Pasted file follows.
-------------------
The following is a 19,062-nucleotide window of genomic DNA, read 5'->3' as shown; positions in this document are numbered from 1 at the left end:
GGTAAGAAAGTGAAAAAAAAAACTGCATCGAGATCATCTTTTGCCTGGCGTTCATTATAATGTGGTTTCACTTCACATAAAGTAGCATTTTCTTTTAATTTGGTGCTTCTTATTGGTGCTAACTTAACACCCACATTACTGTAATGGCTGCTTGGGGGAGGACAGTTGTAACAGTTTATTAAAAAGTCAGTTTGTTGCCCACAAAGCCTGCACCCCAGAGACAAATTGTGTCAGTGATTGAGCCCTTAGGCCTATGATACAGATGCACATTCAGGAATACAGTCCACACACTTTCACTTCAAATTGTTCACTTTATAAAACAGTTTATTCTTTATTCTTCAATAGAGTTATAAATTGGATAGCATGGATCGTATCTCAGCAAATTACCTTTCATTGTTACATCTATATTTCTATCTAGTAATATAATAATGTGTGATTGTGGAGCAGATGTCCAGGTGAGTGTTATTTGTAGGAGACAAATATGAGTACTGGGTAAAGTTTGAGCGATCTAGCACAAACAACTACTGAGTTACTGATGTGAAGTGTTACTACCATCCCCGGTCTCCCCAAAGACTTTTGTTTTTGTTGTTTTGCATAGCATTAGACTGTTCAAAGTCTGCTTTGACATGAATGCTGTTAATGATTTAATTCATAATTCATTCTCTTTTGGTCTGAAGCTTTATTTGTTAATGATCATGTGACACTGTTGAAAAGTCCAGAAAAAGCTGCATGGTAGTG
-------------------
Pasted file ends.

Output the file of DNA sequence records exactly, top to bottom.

The following is a 19,062-nucleotide window of genomic DNA, read 5'->3' as shown; positions in this document are numbered from 1 at the left end:
GGTAAGAAAGTGAAAAAAAAAACTGCATCGAGATCATCTTTTGCCTGGCGTTCATTATAATGTGGTTTCACTTCACATAAAGTAGCATTTTCTTTTAATTTGGTGCTTCTTATTGGTGCTAACTTAACACCCACATTACTGTAATGGCTGCTTGGGGGAGGACAGTTGTAACAGTTTATTAAAAAGTCAGTTTGTTGCCCACAAAGCCTGCACCCCAGAGACAAATTGTGTCAGTGATTGAGCCCTTAGGCCTATGATACAGATGCACATTCAGGAATACAGTCCACACACTTTCACTTCAAATTGTTCACTTTATAAAACAGTTTATTCTTTATTCTTCAATAGAGTTATAAATTGGATAGCATGGATCGTATCTCAGCAAATTACCTTTCATTGTTACATCTATATTTCTATCTAGTAATATAATAATGTGTGATTGTGGAGCAGATGTCCAGGTGAGTGTTATTTGTAGGAGACAAATATGAGTACTGGGTAAAGTTTGAGCGATCTAGCACAAACAACTACTGAGTTACTGATGTGAAGTGTTACTACCATCCCCGGTCTCCCCAAAGACTTTTGTTTTTGTTGTTTTGCATAGCATTAGACTGTTCAAAGTCTGCTTTGACATGAATGCTGTTAATGATTTAATTCATAATTCATTCTCTTTTGGTCTGAAGCTTTATTTGTTAATGATCATGTGACACTGTTGAAAAGTCCAGAAAAAGCTGCATGGTAGTG